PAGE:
Sindh’s elite must change now
It has become clear that the state of Sindh’s health is desperate. There is an acute shortage of vaccines, trained paramedical staff including lady health workers.
Multi-national pharmaceutical companies are almost inconspicuous in their absence on any visible scale. They are not seen offering any organized flood relief effort. The medicines given for charity maybe in the form of small donations in an individual capacity. Due to lack of clean drinking water, the most vulnerable will be children and women.
But as someone who has visited the rural areas pf Sindh (Kaccha, Bela and other rural areas) for the past 40 years I feel the need for medical help was just as desperate 30 years back as it was when the devastating floods came. This shows that the health department in Sindh is useless as the education department. This is due to the meager health budget, the callous attitude of the doctors and paramedical staff.
The floods seems like God’s signal, not for revolution but for social change in Sindh. The attitudes and behavior of the waderas and elite of Sindh have to change. The middle class and the agriculture worker have to be given a better chance for economic and social uplift. There has to be a compulsory shift to community behavior in both urban and rural Sindh.
In this crisis, even big and prosperous towns like Khairpur Nathan Shah remained unhelped due to the absolute incompetence and lack of understanding of leadership like Mr. Imran Leghari, the young MPA who is a prime representative of the useless male, elitist polity of Sindh. The female MPAs are better, like Humera Alwani, at least they are trying to help and learn.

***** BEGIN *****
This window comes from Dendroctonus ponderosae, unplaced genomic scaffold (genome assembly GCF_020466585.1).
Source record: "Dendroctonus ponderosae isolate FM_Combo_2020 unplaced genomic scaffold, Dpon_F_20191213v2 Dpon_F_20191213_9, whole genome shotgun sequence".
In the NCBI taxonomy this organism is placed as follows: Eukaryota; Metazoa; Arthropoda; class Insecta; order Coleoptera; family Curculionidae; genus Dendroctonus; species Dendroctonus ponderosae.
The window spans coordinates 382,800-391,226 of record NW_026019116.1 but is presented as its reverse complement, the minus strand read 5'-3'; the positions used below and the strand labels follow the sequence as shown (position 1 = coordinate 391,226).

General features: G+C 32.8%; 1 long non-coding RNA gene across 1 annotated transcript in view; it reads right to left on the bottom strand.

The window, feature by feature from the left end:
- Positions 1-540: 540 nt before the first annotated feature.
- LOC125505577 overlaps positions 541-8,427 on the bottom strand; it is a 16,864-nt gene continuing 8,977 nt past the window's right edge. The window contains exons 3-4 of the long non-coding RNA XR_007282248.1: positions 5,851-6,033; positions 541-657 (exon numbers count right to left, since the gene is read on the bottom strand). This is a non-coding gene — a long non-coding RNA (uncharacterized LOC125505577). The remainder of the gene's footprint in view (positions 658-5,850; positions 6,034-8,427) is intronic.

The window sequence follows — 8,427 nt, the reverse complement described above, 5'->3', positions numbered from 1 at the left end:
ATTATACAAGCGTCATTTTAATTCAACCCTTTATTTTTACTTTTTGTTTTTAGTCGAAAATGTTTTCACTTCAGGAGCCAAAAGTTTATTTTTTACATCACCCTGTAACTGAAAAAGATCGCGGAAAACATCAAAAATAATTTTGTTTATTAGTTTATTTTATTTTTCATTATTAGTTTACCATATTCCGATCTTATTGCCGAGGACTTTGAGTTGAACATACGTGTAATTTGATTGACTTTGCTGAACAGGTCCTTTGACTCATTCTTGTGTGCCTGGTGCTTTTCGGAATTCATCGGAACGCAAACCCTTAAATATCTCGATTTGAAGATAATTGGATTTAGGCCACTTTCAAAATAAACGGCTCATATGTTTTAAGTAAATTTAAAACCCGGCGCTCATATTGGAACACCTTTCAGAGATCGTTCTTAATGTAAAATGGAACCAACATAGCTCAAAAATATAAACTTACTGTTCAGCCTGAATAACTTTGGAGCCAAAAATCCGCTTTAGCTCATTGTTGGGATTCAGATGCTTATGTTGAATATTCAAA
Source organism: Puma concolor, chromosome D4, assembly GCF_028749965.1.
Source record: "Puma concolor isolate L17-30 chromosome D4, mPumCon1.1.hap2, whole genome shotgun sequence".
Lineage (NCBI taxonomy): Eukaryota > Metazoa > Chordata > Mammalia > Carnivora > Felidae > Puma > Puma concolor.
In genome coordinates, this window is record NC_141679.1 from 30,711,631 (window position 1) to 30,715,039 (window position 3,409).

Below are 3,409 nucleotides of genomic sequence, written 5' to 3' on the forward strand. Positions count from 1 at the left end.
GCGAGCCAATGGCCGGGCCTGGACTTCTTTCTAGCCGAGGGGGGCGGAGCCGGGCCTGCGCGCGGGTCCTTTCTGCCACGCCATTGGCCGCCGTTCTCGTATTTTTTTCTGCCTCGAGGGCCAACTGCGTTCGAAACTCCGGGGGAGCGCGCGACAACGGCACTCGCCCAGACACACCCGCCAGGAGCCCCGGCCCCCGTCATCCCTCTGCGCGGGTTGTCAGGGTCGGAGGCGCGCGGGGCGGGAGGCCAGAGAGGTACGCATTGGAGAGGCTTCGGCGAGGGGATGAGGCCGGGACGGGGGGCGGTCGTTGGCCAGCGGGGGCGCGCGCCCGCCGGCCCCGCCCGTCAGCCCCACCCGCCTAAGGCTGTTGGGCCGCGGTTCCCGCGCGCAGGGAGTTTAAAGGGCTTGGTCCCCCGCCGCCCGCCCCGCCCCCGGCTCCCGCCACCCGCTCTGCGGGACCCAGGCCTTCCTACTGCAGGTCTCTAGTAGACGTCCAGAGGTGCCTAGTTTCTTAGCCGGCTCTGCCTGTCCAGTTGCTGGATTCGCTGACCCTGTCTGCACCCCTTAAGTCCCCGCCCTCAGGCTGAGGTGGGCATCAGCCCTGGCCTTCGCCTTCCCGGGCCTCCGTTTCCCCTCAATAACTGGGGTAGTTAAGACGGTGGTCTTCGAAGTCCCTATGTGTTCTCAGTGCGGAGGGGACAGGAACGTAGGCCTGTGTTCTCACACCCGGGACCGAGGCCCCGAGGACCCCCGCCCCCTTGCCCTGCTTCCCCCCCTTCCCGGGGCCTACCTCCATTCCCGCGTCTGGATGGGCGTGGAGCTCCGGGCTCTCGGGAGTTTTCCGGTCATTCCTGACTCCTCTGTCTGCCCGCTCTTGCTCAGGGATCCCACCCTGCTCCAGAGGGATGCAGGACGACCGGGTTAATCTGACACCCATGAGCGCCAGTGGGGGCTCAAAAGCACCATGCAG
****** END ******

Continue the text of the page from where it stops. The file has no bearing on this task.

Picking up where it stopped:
An NGO worker explained the attitude of DCO Dadu to me. He was denied the team accommodation and initial security to start their work in humanitarian assistance and told them off stating “we are being affected by floods and you are asking help?” Imagine this height of callousness and ignorance.
Later, this NGO chose to work in district Shikarpur where the DCO, was a doctor and was welcoming and cooperative. He understood the need for humanitarian help and assistance. In another instance the hundred food hampers that were purchased by an NGO in Shikarpur locally were attacked and looted by dacoits and were later found in the warehouse of the same wadera who had helped in the initial purchase.
Just by change of behavior can the needs be satisfied and Sindh helped. It is high time that we pursue our targets for Millennium Development Goals and improve the health, education and economic life of our people. We need to set these goals in a persistent, new humanitarian perspective.
The elite of Sindh must change. It must let the middle class develop or Sindh will definitely perish. There is no room left downhill.
The views expressed by the writer and the reader comments do not necessarily reflect the views and policies of The Express Tribune.